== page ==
The first was F-GHOL which started its life with Air France. The airline continued to build out its fleet of -500s and by 2000 it already had 27. The final four aircraft arrived in 2000 and 2001. Air France decided to keep its fleet for 17 years which was considerably more than it kept the -300 variant.

The -300 variant arrived in 1991 with the delivery of F-GFUD in April. Air France completed its 12-strong fleet by 1998 and in 2004 it retired all of them. All the aircraft went on to operate with different airlines including FlyMe and Garuda. It appears as though the 737-500 was a much stronger addition to the fleet than the -300.

That said, the time did eventually come for the Boeing 737 to retire from the Air France fleet altogether. That happened in 2007 and it was a 737-500 that completed the ultimate farewell. The final commercial flight was taken by F-GJND. It left Turin, Italy and flew into Paris Charles de Gaulle on 11th June 2007 bringing the 737 operation to a close.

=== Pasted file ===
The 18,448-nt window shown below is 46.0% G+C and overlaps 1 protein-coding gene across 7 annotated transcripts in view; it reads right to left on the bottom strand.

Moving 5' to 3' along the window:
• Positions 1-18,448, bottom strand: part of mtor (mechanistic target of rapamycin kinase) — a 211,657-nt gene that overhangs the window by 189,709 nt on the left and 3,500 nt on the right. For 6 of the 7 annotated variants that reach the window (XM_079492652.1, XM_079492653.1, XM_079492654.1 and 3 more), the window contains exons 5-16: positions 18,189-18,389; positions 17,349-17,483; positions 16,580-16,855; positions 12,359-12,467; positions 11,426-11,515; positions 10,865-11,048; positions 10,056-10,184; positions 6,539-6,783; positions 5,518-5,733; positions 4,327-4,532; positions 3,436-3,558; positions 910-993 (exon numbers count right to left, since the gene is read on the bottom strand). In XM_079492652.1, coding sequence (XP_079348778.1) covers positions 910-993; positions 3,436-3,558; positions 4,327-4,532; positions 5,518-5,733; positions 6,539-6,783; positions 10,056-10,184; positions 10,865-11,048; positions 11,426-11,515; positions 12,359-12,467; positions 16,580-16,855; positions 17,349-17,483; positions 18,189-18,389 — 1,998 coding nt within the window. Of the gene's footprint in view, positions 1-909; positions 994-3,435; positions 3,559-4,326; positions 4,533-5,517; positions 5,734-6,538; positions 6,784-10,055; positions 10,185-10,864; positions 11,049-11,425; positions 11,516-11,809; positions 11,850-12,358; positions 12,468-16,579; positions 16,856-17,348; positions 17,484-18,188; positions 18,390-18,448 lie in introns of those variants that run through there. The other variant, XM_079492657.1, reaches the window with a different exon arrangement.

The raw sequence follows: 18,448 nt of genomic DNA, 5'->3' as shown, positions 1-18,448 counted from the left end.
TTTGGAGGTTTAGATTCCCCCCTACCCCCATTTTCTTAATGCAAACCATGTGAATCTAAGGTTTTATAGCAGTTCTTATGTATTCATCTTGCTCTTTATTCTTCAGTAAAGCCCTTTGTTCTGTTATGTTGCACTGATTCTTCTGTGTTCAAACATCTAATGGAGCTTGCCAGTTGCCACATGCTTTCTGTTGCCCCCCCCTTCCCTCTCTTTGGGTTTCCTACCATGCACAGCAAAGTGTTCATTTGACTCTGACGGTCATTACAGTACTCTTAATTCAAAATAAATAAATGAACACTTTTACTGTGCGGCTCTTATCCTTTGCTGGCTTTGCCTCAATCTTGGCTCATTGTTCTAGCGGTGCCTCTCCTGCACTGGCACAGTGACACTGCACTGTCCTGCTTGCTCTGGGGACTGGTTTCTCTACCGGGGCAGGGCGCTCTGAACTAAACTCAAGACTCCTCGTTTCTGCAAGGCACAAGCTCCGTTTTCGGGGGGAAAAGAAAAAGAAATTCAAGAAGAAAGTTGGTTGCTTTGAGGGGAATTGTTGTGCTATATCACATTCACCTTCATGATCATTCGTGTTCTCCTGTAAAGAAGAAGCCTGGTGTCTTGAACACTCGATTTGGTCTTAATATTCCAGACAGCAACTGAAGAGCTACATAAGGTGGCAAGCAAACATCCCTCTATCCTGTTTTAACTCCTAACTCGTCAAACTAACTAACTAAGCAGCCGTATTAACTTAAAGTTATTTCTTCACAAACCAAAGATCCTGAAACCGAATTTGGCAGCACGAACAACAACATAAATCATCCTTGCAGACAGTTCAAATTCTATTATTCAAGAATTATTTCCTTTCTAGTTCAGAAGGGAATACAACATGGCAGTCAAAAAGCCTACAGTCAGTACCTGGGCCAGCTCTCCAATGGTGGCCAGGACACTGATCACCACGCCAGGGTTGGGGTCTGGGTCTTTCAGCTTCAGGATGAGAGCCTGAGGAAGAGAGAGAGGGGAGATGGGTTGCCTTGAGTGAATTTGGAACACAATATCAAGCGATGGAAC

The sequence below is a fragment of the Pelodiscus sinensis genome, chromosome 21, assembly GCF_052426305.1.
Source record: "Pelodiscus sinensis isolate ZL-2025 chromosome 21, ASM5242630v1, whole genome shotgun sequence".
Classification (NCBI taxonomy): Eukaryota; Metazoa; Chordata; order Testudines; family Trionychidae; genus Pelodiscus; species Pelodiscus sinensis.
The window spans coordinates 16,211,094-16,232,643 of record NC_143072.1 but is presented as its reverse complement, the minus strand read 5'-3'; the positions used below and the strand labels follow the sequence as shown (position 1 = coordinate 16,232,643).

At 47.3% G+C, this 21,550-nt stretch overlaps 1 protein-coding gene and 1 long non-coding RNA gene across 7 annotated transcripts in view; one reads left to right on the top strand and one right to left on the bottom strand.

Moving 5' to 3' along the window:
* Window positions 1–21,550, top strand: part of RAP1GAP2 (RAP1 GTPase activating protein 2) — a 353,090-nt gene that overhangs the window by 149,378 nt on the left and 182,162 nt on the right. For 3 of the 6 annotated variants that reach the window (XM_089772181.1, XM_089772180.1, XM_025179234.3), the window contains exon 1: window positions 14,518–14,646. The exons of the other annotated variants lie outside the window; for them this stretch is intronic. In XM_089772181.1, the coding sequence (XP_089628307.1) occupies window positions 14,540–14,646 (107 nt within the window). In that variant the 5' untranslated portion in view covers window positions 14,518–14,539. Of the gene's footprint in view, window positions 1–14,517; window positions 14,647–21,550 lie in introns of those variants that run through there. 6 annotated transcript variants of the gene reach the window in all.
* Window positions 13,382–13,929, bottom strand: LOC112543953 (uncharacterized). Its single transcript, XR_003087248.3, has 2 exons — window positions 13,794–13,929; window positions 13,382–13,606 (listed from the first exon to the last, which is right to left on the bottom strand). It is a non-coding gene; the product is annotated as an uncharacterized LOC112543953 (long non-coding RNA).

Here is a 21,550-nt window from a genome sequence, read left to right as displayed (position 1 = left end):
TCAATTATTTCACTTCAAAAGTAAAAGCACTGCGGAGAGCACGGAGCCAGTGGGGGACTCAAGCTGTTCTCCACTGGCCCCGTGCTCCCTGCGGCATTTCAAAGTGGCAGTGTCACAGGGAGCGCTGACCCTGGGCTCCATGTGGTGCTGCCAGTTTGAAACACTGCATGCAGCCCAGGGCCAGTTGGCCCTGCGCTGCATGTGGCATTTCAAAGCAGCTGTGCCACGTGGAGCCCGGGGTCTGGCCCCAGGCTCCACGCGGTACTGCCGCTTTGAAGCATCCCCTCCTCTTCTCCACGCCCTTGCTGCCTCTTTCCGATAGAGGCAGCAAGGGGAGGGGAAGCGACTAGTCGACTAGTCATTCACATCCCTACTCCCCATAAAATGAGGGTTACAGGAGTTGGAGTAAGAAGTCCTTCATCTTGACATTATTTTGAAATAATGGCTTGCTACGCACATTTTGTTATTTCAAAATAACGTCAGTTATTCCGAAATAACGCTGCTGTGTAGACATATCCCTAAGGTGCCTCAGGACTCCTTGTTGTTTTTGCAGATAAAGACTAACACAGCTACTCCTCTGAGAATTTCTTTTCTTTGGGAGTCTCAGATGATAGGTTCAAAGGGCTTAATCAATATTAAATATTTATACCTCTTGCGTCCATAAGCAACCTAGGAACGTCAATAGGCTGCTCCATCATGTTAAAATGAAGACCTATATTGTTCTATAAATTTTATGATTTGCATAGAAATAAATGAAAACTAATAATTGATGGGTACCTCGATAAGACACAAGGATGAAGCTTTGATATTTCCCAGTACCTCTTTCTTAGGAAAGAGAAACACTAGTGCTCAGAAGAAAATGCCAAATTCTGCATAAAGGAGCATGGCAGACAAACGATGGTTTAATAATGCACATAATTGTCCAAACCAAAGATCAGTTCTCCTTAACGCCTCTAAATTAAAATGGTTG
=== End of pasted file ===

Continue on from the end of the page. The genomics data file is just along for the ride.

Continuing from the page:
F-GJND, Air France
F-GJND completed the Air France 737 operations in 2007. Photo: Aero Icarus via Wikimedia Commons

Why retire the 737?

When it came to retiring the 737, the choice may have come down to a question of loyalties. Air France retired its 737 aircraft for the Airbus A320, a direct competitor.

Air France, A320 in the sky
Air France retired the 737 in favor for the Airbus A320. Photo: Pexels

Over its lifetime, the airline is recorded by Air Fleets to have owned 130 of the aircraft on separate occasions in A320-100 and A320-200 variants. However, at present, whilst Air France’s fleet is weighted more on the Airbus side, the Boeing 777 is the largest single type fleet. It owns 70 of these in the -200 and -300 variants as well as two freighters.

What do you remember of Air France’s Boeing 737 fleet? Let us know in the comments!